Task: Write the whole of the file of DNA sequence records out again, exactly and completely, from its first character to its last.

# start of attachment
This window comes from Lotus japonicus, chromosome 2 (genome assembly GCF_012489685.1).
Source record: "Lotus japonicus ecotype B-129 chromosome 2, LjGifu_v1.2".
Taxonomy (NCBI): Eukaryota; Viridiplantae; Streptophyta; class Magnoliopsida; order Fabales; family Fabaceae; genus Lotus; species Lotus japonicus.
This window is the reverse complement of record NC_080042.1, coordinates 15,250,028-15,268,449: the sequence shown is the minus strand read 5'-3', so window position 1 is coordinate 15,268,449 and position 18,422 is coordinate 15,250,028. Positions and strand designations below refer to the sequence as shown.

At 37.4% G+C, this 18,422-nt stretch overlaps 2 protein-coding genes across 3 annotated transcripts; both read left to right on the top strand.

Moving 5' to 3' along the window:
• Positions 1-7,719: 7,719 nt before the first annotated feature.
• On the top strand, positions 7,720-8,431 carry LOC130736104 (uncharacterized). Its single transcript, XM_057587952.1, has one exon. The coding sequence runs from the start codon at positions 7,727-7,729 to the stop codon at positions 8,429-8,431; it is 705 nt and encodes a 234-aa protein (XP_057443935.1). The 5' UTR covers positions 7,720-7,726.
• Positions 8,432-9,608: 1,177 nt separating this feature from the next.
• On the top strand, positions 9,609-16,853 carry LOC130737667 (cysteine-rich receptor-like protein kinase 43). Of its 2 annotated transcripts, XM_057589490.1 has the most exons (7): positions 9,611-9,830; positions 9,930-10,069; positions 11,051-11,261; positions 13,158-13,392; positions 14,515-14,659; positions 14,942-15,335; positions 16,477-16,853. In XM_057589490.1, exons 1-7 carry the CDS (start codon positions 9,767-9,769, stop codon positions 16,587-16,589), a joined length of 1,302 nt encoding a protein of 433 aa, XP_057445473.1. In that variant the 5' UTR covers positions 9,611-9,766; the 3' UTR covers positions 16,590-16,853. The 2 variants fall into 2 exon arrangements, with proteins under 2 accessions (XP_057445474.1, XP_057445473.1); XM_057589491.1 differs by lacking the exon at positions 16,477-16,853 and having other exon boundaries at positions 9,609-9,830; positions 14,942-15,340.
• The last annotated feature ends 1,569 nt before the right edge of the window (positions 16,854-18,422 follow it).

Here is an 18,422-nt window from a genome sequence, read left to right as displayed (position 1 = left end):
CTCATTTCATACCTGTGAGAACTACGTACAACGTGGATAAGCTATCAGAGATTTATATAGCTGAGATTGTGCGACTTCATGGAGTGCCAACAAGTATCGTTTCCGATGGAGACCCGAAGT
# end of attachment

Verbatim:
This window comes from Lotus japonicus, chromosome 2 (genome assembly GCF_012489685.1).
Source record: "Lotus japonicus ecotype B-129 chromosome 2, LjGifu_v1.2".
Taxonomy (NCBI): Eukaryota; Viridiplantae; Streptophyta; class Magnoliopsida; order Fabales; family Fabaceae; genus Lotus; species Lotus japonicus.
This window is the reverse complement of record NC_080042.1, coordinates 15,250,028-15,268,449: the sequence shown is the minus strand read 5'-3', so window position 1 is coordinate 15,268,449 and position 18,422 is coordinate 15,250,028. Positions and strand designations below refer to the sequence as shown.

At 37.4% G+C, this 18,422-nt stretch overlaps 2 protein-coding genes across 3 annotated transcripts; both read left to right on the top strand.

Moving 5' to 3' along the window:
• Positions 1-7,719: 7,719 nt before the first annotated feature.
• On the top strand, positions 7,720-8,431 carry LOC130736104 (uncharacterized). Its single transcript, XM_057587952.1, has one exon. The coding sequence runs from the start codon at positions 7,727-7,729 to the stop codon at positions 8,429-8,431; it is 705 nt and encodes a 234-aa protein (XP_057443935.1). The 5' UTR covers positions 7,720-7,726.
• Positions 8,432-9,608: 1,177 nt separating this feature from the next.
• On the top strand, positions 9,609-16,853 carry LOC130737667 (cysteine-rich receptor-like protein kinase 43). Of its 2 annotated transcripts, XM_057589490.1 has the most exons (7): positions 9,611-9,830; positions 9,930-10,069; positions 11,051-11,261; positions 13,158-13,392; positions 14,515-14,659; positions 14,942-15,335; positions 16,477-16,853. In XM_057589490.1, exons 1-7 carry the CDS (start codon positions 9,767-9,769, stop codon positions 16,587-16,589), a joined length of 1,302 nt encoding a protein of 433 aa, XP_057445473.1. In that variant the 5' UTR covers positions 9,611-9,766; the 3' UTR covers positions 16,590-16,853. The 2 variants fall into 2 exon arrangements, with proteins under 2 accessions (XP_057445474.1, XP_057445473.1); XM_057589491.1 differs by lacking the exon at positions 16,477-16,853 and having other exon boundaries at positions 9,609-9,830; positions 14,942-15,340.
• The last annotated feature ends 1,569 nt before the right edge of the window (positions 16,854-18,422 follow it).

Here is an 18,422-nt window from a genome sequence, read left to right as displayed (position 1 = left end):
CTCATTTCATACCTGTGAGAACTACGTACAACGTGGATAAGCTATCAGAGATTTATATAGCTGAGATTGTGCGACTTCATGGAGTGCCAACAAGTATCGTTTCCGATGGAGACCCGAAGT